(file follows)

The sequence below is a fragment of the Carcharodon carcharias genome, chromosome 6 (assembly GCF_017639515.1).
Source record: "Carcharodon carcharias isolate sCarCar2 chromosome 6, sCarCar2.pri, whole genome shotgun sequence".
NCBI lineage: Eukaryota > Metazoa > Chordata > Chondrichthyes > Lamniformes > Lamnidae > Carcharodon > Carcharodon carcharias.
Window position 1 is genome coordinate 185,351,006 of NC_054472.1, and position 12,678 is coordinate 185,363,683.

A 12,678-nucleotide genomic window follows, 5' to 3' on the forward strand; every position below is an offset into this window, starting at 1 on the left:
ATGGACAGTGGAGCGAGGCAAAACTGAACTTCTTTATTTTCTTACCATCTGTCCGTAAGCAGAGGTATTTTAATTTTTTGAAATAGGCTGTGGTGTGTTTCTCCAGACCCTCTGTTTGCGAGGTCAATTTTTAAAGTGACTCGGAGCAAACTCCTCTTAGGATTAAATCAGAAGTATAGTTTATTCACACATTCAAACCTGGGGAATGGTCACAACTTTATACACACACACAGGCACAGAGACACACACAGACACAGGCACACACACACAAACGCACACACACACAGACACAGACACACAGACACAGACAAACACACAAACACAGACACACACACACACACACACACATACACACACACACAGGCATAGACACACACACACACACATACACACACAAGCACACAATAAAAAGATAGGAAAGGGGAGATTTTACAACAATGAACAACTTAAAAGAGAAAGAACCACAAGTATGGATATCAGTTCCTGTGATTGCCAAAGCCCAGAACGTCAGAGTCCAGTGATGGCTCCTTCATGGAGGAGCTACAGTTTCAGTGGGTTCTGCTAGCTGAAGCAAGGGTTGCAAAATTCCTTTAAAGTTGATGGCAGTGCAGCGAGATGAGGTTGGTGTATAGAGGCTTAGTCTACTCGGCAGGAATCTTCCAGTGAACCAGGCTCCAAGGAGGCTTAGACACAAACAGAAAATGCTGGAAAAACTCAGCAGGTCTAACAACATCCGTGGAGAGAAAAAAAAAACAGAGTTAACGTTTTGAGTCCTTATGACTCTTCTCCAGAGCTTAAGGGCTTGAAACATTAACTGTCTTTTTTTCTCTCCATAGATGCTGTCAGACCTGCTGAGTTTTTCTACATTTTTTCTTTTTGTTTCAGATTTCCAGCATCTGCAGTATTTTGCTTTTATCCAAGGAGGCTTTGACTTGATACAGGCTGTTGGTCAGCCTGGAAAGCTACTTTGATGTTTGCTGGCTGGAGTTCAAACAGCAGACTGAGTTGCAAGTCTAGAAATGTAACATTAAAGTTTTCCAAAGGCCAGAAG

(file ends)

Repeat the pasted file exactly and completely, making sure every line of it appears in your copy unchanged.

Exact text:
The sequence below is a fragment of the Carcharodon carcharias genome, chromosome 6 (assembly GCF_017639515.1).
Source record: "Carcharodon carcharias isolate sCarCar2 chromosome 6, sCarCar2.pri, whole genome shotgun sequence".
NCBI lineage: Eukaryota > Metazoa > Chordata > Chondrichthyes > Lamniformes > Lamnidae > Carcharodon > Carcharodon carcharias.
Window position 1 is genome coordinate 185,351,006 of NC_054472.1, and position 12,678 is coordinate 185,363,683.

A 12,678-nucleotide genomic window follows, 5' to 3' on the forward strand; every position below is an offset into this window, starting at 1 on the left:
ATGGACAGTGGAGCGAGGCAAAACTGAACTTCTTTATTTTCTTACCATCTGTCCGTAAGCAGAGGTATTTTAATTTTTTGAAATAGGCTGTGGTGTGTTTCTCCAGACCCTCTGTTTGCGAGGTCAATTTTTAAAGTGACTCGGAGCAAACTCCTCTTAGGATTAAATCAGAAGTATAGTTTATTCACACATTCAAACCTGGGGAATGGTCACAACTTTATACACACACACAGGCACAGAGACACACACAGACACAGGCACACACACACAAACGCACACACACACAGACACAGACACACAGACACAGACAAACACACAAACACAGACACACACACACACACACACACATACACACACACACAGGCATAGACACACACACACACACATACACACACAAGCACACAATAAAAAGATAGGAAAGGGGAGATTTTACAACAATGAACAACTTAAAAGAGAAAGAACCACAAGTATGGATATCAGTTCCTGTGATTGCCAAAGCCCAGAACGTCAGAGTCCAGTGATGGCTCCTTCATGGAGGAGCTACAGTTTCAGTGGGTTCTGCTAGCTGAAGCAAGGGTTGCAAAATTCCTTTAAAGTTGATGGCAGTGCAGCGAGATGAGGTTGGTGTATAGAGGCTTAGTCTACTCGGCAGGAATCTTCCAGTGAACCAGGCTCCAAGGAGGCTTAGACACAAACAGAAAATGCTGGAAAAACTCAGCAGGTCTAACAACATCCGTGGAGAGAAAAAAAAAACAGAGTTAACGTTTTGAGTCCTTATGACTCTTCTCCAGAGCTTAAGGGCTTGAAACATTAACTGTCTTTTTTTCTCTCCATAGATGCTGTCAGACCTGCTGAGTTTTTCTACATTTTTTCTTTTTGTTTCAGATTTCCAGCATCTGCAGTATTTTGCTTTTATCCAAGGAGGCTTTGACTTGATACAGGCTGTTGGTCAGCCTGGAAAGCTACTTTGATGTTTGCTGGCTGGAGTTCAAACAGCAGACTGAGTTGCAAGTCTAGAAATGTAACATTAAAGTTTTCCAAAGGCCAGAAG